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Summer Fun!

posted Jul 10, 2017, 1:19 PM by Patty Gelbrich   [ updated Jul 10, 2017, 2:53 PM ]

START WITH A BOOK!    Trying to find things to do with your little ones?  Well, have we got a great resource for you!  Reading Rockets has a treasure trove of theme-based summer ideas to get you started, and keep everyone busy, happy and having fun!  Check out all of the summer fun...


posted May 30, 2017, 5:45 PM by Patty Gelbrich   [ updated May 30, 2017, 5:54 PM ]

We are excited to announce A.V.I.D. (Advancement Via Individual Determination) is coming to Castle Rock School District!  We will begin next year (2017-2018) with students in grades 3,4 and 5 will benefit from AVID strategies throughout the day in their own classroom.  At the middle school level, an AVID elective class helps support students in rigorous curriculum while they have fun, engaging activities, field trips and motivational speakers.  

Want to learn more?  Visit avid.org for more information.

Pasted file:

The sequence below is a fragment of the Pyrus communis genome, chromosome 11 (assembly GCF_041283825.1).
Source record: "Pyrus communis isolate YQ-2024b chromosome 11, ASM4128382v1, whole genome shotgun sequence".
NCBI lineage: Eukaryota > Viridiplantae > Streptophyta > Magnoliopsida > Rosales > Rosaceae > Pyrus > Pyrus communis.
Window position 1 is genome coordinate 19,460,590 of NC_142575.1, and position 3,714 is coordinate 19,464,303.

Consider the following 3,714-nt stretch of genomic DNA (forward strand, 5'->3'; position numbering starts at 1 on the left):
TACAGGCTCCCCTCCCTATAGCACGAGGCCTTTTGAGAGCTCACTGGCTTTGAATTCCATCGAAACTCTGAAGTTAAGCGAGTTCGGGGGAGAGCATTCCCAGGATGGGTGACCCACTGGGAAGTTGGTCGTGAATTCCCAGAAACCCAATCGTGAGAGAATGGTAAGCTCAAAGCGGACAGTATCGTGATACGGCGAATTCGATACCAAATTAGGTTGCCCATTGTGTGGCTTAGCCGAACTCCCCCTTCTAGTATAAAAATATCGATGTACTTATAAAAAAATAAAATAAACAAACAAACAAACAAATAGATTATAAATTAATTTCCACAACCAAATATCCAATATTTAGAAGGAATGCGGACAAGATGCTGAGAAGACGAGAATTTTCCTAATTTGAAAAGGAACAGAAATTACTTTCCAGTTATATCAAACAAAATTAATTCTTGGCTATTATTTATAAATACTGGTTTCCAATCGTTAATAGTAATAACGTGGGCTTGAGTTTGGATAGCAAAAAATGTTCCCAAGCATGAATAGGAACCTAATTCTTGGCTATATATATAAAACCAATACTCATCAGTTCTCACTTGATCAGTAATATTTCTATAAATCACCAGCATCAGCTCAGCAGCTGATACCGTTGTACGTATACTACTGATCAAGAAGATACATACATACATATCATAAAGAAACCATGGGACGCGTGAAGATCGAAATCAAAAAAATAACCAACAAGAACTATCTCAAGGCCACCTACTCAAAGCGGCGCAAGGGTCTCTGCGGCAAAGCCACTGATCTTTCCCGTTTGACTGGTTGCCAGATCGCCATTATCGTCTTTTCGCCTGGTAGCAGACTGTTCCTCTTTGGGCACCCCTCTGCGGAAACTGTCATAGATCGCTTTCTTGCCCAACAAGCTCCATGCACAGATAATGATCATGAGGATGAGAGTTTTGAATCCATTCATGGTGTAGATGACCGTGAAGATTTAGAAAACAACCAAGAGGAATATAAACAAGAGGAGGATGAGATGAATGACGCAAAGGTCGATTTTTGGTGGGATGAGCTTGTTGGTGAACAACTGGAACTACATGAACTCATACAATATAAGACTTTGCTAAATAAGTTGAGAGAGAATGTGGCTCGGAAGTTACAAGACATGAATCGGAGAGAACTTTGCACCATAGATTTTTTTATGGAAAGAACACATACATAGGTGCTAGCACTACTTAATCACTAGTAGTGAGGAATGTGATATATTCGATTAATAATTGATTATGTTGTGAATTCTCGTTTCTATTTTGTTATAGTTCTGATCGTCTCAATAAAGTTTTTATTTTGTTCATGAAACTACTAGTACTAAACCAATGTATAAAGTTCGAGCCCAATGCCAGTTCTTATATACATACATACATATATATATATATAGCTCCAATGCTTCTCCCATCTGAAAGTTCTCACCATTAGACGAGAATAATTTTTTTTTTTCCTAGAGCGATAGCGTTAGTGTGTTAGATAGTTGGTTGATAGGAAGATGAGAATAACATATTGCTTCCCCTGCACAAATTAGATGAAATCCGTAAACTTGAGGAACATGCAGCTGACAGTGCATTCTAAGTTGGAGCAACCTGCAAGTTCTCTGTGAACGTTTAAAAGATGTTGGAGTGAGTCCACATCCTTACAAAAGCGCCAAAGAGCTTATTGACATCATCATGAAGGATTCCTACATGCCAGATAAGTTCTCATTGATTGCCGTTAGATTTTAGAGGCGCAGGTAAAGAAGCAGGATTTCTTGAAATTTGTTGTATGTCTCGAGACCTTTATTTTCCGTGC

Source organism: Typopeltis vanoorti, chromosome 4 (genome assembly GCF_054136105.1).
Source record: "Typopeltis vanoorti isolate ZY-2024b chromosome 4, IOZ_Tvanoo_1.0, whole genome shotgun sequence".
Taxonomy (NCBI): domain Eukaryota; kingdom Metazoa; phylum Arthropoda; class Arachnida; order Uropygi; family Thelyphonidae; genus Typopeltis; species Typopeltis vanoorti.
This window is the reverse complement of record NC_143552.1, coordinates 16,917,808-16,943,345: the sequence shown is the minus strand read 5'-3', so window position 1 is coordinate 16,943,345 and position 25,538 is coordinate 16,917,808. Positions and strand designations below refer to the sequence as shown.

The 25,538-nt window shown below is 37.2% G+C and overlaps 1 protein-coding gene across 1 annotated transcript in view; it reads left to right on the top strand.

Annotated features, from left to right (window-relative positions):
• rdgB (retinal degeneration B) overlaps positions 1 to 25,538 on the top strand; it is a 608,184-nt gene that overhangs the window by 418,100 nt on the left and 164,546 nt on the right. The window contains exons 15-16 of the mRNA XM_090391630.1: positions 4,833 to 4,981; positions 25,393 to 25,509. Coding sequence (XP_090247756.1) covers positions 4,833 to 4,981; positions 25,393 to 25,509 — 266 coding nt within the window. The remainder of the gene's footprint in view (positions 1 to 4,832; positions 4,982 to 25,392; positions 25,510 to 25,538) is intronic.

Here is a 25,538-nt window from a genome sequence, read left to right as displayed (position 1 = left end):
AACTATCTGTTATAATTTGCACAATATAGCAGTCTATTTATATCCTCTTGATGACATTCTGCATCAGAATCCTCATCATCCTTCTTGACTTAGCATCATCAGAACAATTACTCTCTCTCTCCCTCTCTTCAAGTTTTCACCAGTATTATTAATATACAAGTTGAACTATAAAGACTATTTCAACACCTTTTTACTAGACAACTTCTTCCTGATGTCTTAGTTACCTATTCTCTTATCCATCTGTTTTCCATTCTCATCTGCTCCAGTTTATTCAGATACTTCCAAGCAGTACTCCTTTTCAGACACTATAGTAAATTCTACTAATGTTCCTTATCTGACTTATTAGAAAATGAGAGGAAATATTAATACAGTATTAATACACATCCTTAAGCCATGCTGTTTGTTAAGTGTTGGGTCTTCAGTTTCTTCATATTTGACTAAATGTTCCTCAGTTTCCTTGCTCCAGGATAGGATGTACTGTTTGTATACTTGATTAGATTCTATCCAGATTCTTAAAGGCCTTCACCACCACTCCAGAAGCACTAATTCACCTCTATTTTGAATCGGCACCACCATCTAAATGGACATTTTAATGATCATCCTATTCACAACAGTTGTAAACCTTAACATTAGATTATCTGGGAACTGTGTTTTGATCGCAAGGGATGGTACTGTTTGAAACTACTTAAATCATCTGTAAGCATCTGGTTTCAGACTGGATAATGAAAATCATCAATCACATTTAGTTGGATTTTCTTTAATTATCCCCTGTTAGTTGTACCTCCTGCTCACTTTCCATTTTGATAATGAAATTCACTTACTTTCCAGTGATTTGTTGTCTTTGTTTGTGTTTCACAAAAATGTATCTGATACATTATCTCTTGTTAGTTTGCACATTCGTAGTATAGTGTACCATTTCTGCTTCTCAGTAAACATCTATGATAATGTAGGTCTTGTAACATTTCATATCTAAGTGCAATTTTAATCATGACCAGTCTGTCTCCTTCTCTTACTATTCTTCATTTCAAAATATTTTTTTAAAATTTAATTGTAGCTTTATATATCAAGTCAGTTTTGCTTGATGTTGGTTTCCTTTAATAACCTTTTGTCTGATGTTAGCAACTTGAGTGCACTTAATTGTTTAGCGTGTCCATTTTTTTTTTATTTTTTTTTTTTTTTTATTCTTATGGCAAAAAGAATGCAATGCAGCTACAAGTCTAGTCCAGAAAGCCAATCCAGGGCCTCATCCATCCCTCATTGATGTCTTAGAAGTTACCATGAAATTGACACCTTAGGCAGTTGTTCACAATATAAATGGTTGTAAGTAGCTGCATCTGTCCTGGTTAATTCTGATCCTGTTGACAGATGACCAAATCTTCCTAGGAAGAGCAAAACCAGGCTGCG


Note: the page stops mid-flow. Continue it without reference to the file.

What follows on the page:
How You Can Help Your Child - Test Taking Tips!

posted May 5, 2017, 11:33 AM by Patty Gelbrich   [ updated May 5, 2017, 11:34 AM ]

 It's testing season!  Smarter Balanced Assessments are occurring for our students in grades 3 and up.  Can you help - you bet!  Encourage your children to always do their best on the test.  Remind them that doing well in school will allow them more options for their future.  Here are some do's and don'ts...

Do's and Don'ts....

  • Make sure your children have eaten well on test days.  Studies show good nutrition is related to improved attention and concentration.
  • Help your children by encouraging a good night's sleep.  Tired children have difficulty focusing.